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UVA Health Presents Advancements in Mitral Valve Replacement & Repair to Hospitals Worldwide

UVA Health recently presented live cases demonstrating key advancements in techniques for mitral valve replacement and repair. UVA joined just 10 institutions invited to present cases to hospitals across the world at the 2021 Transcatheter Valvular Therapeutics (TVT) Conference, the premier annual conference for structural heart disease.

“Traditionally, valve disease has been treated with open-heart surgery. Minimally invasive transcatheter technology has transformed how valve disease is treated in the contemporary era,” says Nishtha Sodhi, MD, part of the UVA Advanced Cardiac Valve Center. “At UVA, we are very fortunate to offer these up-and-coming technologies, many of which are offered as part of clinical trials at very select hospital sites.”

New Mitral Valve Replacement Option for Patients Who Had None

At the conference, the team completed a mitral valve replacement using Tendyne. This novel technology offers an option for patients who previously had no options.

“Due to the complexity of their valve disease, these patients are not amenable to either standard open surgery nor transcatheter repair with a MitraClip,” explains Scott Lim, MD, part of the team that presented the case. “We were honored to demonstrate the Tendyne technology in just such a patient, to educate our colleagues around the world about how this can be used effectively.”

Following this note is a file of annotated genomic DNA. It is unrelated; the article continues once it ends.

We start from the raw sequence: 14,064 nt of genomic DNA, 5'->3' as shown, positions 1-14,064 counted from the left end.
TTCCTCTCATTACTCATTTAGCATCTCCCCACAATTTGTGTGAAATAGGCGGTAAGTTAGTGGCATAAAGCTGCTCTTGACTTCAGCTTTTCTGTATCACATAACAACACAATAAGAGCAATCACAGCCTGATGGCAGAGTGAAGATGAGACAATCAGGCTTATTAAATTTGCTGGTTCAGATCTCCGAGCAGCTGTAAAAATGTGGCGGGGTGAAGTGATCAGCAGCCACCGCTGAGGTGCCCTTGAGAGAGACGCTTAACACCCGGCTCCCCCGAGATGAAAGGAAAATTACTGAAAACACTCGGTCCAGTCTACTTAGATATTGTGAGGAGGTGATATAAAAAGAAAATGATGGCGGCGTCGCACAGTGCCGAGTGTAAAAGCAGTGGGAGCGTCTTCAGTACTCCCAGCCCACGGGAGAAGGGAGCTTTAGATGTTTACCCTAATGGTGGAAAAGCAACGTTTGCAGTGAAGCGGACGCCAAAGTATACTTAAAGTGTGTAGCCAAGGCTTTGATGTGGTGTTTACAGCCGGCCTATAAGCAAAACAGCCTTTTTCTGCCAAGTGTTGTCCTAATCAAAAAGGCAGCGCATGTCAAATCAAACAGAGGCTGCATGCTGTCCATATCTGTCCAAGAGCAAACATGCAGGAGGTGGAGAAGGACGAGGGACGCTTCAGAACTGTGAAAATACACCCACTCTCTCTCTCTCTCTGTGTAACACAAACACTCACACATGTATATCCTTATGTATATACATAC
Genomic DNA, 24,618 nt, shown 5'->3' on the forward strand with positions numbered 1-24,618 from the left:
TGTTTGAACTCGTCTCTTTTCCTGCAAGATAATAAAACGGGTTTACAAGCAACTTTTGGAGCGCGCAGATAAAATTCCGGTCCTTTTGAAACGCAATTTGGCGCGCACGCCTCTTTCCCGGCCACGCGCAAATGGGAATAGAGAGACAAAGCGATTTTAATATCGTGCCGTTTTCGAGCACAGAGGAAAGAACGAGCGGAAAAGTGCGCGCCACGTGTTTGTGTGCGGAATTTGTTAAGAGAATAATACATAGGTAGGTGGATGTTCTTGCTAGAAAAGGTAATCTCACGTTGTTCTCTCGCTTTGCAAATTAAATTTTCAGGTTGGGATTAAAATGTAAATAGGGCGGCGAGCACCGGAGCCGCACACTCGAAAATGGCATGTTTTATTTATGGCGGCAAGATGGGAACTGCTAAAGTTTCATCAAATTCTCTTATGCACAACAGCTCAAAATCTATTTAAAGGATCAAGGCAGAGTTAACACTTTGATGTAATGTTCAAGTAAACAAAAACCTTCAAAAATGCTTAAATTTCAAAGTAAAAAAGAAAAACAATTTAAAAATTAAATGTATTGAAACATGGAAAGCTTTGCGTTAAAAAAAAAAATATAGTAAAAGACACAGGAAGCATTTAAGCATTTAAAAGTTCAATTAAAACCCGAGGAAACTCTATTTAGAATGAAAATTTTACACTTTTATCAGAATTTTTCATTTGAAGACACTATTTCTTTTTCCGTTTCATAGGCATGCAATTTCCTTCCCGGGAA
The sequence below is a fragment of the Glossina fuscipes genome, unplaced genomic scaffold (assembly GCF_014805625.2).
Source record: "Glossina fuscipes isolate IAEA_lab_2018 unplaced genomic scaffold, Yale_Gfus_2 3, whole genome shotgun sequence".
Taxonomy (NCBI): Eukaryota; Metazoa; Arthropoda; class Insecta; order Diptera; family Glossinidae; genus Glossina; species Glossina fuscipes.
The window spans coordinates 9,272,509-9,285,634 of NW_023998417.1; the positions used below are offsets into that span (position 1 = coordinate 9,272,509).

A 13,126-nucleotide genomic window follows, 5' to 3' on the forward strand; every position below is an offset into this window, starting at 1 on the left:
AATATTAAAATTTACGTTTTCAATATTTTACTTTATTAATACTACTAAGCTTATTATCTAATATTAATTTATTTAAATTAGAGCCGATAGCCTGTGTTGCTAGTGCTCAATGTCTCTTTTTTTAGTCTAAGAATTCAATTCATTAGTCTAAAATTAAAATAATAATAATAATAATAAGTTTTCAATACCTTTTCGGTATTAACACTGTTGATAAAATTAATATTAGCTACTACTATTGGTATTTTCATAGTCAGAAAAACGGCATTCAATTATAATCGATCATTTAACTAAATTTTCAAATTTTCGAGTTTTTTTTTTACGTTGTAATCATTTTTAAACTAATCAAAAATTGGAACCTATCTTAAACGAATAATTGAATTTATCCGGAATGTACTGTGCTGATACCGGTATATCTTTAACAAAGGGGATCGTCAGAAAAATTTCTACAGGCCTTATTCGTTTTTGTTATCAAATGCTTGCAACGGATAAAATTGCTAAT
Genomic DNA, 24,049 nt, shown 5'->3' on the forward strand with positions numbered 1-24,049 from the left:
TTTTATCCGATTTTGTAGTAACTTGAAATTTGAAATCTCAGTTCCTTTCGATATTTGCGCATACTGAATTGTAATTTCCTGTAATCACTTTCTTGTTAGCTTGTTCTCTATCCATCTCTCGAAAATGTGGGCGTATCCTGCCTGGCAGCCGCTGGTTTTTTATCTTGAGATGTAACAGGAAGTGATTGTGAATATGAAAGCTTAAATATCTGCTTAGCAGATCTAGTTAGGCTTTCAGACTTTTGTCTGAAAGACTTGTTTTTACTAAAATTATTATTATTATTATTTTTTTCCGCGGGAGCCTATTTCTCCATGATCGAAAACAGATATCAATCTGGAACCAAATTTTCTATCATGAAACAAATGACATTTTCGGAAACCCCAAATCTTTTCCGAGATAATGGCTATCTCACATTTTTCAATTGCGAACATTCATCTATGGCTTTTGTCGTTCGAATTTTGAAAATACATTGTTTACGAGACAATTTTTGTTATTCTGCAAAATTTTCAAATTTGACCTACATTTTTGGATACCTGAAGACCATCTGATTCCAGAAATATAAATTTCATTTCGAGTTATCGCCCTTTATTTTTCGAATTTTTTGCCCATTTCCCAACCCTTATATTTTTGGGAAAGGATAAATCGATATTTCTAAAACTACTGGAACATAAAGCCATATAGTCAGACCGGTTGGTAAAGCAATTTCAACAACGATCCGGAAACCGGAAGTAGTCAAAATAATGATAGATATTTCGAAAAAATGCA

UVA Health is a leading enroller in the clinical trial investigating the technology. Lim performed the case with Dale Fowler, MD, Leora Yarboro, MD, and Sodhi.

New Device for Complex Mitral Valve Repair

The second case demonstrated use of the PASCAL device, which is being compared against the MitraClip in the CLASP II clinical trial. This device includes several innovative design features, including a flexible nitinol construction, central spacer, and smooth surfaces, that potentially improve physicians’ ability to repair the valve.

“We were honored to demonstrate to our colleagues how to use these features to efficiently and effectively repair a very difficult and complex case of mitral regurgitation,” Lim says.

He performed the case with Fowler and Sodhi.

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